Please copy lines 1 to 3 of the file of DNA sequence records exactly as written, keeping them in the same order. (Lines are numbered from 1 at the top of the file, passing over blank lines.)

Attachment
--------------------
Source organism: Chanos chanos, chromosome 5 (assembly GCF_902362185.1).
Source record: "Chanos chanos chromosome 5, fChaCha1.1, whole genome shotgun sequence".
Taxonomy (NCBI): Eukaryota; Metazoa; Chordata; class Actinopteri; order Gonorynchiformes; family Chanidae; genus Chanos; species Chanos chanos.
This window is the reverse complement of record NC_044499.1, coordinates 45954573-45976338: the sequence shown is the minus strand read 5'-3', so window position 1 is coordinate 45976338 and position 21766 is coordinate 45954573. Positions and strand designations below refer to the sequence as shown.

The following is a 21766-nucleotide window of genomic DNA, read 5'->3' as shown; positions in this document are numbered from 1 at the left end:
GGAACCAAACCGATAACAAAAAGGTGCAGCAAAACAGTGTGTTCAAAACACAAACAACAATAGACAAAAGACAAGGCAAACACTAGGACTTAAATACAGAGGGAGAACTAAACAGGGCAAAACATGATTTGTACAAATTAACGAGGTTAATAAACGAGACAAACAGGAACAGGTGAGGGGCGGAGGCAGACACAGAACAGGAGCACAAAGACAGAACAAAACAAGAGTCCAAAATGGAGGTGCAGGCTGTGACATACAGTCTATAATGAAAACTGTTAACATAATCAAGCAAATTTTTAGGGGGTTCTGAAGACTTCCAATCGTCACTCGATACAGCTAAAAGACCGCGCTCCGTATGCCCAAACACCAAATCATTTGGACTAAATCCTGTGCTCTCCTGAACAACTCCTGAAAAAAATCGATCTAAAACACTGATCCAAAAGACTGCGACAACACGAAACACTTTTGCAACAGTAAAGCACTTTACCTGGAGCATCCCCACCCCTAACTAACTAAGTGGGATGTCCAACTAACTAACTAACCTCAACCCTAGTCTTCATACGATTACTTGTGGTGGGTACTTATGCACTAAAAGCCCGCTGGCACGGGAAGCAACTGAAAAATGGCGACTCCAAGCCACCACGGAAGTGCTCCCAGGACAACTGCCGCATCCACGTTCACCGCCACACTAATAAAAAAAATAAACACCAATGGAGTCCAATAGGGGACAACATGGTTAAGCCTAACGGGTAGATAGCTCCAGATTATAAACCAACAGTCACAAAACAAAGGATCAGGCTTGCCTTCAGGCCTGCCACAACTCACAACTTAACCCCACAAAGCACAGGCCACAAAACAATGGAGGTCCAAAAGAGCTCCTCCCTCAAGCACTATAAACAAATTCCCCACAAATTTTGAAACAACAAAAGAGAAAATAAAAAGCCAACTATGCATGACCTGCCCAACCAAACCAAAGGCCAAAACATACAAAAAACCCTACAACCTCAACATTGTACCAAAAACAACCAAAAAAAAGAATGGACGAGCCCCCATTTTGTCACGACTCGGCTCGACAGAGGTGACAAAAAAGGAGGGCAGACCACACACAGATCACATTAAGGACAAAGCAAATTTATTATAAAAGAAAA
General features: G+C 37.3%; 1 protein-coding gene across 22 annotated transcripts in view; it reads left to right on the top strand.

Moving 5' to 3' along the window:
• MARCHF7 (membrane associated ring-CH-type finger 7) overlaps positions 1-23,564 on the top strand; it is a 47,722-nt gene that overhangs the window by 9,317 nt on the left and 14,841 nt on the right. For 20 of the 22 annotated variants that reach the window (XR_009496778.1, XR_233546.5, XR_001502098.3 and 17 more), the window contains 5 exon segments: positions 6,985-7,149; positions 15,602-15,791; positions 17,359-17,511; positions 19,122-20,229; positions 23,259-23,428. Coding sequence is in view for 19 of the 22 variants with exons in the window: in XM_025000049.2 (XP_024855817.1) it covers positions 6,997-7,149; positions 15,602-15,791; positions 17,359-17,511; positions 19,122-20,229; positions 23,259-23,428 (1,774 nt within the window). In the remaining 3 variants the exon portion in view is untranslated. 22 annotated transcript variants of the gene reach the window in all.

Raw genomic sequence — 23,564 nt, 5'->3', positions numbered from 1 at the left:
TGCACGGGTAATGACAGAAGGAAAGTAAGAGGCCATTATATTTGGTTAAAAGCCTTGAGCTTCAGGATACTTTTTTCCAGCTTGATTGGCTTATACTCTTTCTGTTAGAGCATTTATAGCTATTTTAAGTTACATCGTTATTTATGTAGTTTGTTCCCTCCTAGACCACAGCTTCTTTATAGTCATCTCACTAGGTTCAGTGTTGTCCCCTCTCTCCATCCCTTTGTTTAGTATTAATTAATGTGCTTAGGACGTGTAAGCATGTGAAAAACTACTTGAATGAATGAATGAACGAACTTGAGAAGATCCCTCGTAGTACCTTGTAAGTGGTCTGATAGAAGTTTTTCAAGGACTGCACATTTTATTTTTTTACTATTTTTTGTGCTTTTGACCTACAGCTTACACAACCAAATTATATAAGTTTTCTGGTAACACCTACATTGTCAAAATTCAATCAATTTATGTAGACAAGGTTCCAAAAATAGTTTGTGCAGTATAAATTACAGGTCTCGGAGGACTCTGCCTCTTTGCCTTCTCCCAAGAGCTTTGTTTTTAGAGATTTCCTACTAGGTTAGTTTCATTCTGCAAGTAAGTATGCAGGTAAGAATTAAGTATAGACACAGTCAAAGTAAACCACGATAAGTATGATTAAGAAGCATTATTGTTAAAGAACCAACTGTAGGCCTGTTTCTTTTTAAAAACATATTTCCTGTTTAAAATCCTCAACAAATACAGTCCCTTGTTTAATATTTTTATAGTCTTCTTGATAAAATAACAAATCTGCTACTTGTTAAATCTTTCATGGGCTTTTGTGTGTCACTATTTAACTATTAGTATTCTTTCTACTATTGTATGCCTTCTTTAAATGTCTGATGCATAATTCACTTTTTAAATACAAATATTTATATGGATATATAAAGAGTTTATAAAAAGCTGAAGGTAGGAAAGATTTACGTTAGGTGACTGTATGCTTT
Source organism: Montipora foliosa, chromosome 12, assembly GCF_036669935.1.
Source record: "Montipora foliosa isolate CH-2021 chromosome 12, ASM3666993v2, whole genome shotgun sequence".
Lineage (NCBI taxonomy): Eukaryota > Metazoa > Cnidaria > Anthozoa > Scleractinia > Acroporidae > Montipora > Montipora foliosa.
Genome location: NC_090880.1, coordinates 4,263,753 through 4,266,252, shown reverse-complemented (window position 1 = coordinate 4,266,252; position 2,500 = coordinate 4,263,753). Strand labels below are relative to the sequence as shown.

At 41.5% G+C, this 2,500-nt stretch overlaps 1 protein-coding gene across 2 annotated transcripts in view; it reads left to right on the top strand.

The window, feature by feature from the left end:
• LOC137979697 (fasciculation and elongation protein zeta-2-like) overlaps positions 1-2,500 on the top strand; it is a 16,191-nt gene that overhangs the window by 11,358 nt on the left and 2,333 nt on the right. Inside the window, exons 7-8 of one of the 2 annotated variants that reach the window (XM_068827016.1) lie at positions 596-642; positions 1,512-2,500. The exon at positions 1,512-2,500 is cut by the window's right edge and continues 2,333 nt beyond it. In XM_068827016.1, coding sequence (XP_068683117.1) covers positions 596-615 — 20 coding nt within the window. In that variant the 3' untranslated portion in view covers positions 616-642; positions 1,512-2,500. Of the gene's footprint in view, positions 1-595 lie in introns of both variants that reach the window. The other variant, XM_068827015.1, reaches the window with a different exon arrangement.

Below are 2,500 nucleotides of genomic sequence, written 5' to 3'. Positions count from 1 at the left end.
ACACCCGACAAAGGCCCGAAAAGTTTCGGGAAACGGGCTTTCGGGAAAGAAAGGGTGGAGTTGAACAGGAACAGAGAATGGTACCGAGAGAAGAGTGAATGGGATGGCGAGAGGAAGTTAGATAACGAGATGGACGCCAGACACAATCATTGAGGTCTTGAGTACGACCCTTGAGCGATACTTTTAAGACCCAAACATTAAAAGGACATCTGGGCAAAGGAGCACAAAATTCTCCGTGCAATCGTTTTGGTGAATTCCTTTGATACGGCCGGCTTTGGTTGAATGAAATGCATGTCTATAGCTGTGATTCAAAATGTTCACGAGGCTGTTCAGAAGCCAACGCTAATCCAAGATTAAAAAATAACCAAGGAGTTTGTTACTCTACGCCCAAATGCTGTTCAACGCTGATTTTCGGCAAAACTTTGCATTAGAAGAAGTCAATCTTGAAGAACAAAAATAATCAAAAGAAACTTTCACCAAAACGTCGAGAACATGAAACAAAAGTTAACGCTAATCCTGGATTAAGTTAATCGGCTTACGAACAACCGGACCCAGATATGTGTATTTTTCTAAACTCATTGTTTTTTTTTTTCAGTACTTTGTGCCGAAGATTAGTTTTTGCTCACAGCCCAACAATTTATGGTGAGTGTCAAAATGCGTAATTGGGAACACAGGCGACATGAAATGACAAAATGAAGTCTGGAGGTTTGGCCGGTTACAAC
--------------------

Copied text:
Source organism: Chanos chanos, chromosome 5 (assembly GCF_902362185.1).
Source record: "Chanos chanos chromosome 5, fChaCha1.1, whole genome shotgun sequence".
Taxonomy (NCBI): Eukaryota; Metazoa; Chordata; class Actinopteri; order Gonorynchiformes; family Chanidae; genus Chanos; species Chanos chanos.